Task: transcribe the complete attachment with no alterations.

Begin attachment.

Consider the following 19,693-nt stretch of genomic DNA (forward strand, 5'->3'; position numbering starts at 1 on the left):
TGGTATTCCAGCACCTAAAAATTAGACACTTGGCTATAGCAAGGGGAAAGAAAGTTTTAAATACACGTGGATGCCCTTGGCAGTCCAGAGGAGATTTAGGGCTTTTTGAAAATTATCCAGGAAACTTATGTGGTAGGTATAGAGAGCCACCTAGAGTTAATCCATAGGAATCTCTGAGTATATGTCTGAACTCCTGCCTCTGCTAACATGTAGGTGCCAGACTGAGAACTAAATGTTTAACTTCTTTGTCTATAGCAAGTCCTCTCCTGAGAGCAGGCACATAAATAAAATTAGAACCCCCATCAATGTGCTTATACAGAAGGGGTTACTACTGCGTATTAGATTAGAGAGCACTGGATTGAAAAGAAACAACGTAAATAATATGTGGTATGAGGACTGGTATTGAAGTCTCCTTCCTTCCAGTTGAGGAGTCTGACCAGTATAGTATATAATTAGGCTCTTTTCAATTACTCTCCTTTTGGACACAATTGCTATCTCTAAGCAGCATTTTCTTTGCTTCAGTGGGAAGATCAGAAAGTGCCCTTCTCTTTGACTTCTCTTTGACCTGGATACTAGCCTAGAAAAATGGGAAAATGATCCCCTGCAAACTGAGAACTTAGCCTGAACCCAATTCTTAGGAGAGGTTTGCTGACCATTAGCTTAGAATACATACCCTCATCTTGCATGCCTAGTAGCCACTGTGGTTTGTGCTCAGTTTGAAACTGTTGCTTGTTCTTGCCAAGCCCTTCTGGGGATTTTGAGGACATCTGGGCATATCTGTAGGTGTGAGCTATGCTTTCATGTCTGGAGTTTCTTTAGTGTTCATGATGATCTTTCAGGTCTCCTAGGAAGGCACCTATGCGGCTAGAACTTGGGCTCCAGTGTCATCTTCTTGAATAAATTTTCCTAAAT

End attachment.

Consider the following 19,693-nt stretch of genomic DNA (forward strand, 5'->3'; position numbering starts at 1 on the left):
TGGTATTCCAGCACCTAAAAATTAGACACTTGGCTATAGCAAGGGGAAAGAAAGTTTTAAATACACGTGGATGCCCTTGGCAGTCCAGAGGAGATTTAGGGCTTTTTGAAAATTATCCAGGAAACTTATGTGGTAGGTATAGAGAGCCACCTAGAGTTAATCCATAGGAATCTCTGAGTATATGTCTGAACTCCTGCCTCTGCTAACATGTAGGTGCCAGACTGAGAACTAAATGTTTAACTTCTTTGTCTATAGCAAGTCCTCTCCTGAGAGCAGGCACATAAATAAAATTAGAACCCCCATCAATGTGCTTATACAGAAGGGGTTACTACTGCGTATTAGATTAGAGAGCACTGGATTGAAAAGAAACAACGTAAATAATATGTGGTATGAGGACTGGTATTGAAGTCTCCTTCCTTCCAGTTGAGGAGTCTGACCAGTATAGTATATAATTAGGCTCTTTTCAATTACTCTCCTTTTGGACACAATTGCTATCTCTAAGCAGCATTTTCTTTGCTTCAGTGGGAAGATCAGAAAGTGCCCTTCTCTTTGACTTCTCTTTGACCTGGATACTAGCCTAGAAAAATGGGAAAATGATCCCCTGCAAACTGAGAACTTAGCCTGAACCCAATTCTTAGGAGAGGTTTGCTGACCATTAGCTTAGAATACATACCCTCATCTTGCATGCCTAGTAGCCACTGTGGTTTGTGCTCAGTTTGAAACTGTTGCTTGTTCTTGCCAAGCCCTTCTGGGGATTTTGAGGACATCTGGGCATATCTGTAGGTGTGAGCTATGCTTTCATGTCTGGAGTTTCTTTAGTGTTCATGATGATCTTTCAGGTCTCCTAGGAAGGCACCTATGCGGCTAGAACTTGGGCTCCAGTGTCATCTTCTTGAATAAATTTTCCTAAAT